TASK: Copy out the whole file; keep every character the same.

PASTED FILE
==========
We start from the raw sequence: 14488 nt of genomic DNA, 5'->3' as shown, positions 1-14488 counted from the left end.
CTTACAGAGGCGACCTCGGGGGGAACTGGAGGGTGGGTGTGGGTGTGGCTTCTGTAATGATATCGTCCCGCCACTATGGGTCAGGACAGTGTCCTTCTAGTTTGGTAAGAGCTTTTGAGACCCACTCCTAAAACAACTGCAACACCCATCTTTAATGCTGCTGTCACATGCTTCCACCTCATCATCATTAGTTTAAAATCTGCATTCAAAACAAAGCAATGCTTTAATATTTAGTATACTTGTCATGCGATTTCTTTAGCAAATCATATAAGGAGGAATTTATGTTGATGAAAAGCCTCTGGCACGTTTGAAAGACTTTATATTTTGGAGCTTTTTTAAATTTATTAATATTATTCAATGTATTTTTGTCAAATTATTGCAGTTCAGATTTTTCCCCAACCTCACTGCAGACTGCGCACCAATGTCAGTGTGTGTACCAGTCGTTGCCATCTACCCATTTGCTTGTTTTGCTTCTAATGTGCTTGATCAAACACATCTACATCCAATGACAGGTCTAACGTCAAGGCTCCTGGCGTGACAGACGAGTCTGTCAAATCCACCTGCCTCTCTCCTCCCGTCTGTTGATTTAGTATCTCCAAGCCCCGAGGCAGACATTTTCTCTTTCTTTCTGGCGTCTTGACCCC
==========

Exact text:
We start from the raw sequence: 14488 nt of genomic DNA, 5'->3' as shown, positions 1-14488 counted from the left end.
CTTACAGAGGCGACCTCGGGGGGAACTGGAGGGTGGGTGTGGGTGTGGCTTCTGTAATGATATCGTCCCGCCACTATGGGTCAGGACAGTGTCCTTCTAGTTTGGTAAGAGCTTTTGAGACCCACTCCTAAAACAACTGCAACACCCATCTTTAATGCTGCTGTCACATGCTTCCACCTCATCATCATTAGTTTAAAATCTGCATTCAAAACAAAGCAATGCTTTAATATTTAGTATACTTGTCATGCGATTTCTTTAGCAAATCATATAAGGAGGAATTTATGTTGATGAAAAGCCTCTGGCACGTTTGAAAGACTTTATATTTTGGAGCTTTTTTAAATTTATTAATATTATTCAATGTATTTTTGTCAAATTATTGCAGTTCAGATTTTTCCCCAACCTCACTGCAGACTGCGCACCAATGTCAGTGTGTGTACCAGTCGTTGCCATCTACCCATTTGCTTGTTTTGCTTCTAATGTGCTTGATCAAACACATCTACATCCAATGACAGGTCTAACGTCAAGGCTCCTGGCGTGACAGACGAGTCTGTCAAATCCACCTGCCTCTCTCCTCCCGTCTGTTGATTTAGTATCTCCAAGCCCCGAGGCAGACATTTTCTCTTTCTTTCTGGCGTCTTGACCCC